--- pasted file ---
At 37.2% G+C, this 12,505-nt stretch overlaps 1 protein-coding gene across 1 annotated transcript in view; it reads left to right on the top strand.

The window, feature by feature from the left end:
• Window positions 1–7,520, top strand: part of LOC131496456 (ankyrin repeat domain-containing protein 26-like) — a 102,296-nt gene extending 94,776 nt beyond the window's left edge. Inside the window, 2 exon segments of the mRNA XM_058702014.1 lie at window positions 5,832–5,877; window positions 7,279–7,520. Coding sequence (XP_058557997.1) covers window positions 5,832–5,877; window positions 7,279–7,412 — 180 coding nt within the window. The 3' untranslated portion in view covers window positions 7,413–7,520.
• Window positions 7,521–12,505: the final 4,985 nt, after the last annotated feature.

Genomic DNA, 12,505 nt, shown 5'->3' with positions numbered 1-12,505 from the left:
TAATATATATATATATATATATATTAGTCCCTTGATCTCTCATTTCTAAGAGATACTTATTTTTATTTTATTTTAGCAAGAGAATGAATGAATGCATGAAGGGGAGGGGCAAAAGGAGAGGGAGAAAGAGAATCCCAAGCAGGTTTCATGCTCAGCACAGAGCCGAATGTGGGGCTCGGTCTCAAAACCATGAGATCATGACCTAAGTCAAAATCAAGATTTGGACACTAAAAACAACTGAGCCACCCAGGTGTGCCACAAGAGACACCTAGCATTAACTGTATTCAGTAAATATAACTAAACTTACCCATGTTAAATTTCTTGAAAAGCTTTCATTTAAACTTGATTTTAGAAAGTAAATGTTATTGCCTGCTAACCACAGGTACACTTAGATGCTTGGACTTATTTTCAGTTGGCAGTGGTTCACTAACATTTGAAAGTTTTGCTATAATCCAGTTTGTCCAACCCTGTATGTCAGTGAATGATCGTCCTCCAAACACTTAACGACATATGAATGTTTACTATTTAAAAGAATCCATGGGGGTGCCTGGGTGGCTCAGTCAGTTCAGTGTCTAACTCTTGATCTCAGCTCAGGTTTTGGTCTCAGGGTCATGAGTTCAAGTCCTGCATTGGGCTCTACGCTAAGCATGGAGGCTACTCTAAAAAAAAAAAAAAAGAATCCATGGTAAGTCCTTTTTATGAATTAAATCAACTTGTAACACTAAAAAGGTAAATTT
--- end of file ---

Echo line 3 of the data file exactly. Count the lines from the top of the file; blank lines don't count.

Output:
• Window positions 1–7,520, top strand: part of LOC131496456 (ankyrin repeat domain-containing protein 26-like) — a 102,296-nt gene extending 94,776 nt beyond the window's left edge. Inside the window, 2 exon segments of the mRNA XM_058702014.1 lie at window positions 5,832–5,877; window positions 7,279–7,520. Coding sequence (XP_058557997.1) covers window positions 5,832–5,877; window positions 7,279–7,412 — 180 coding nt within the window. The 3' untranslated portion in view covers window positions 7,413–7,520.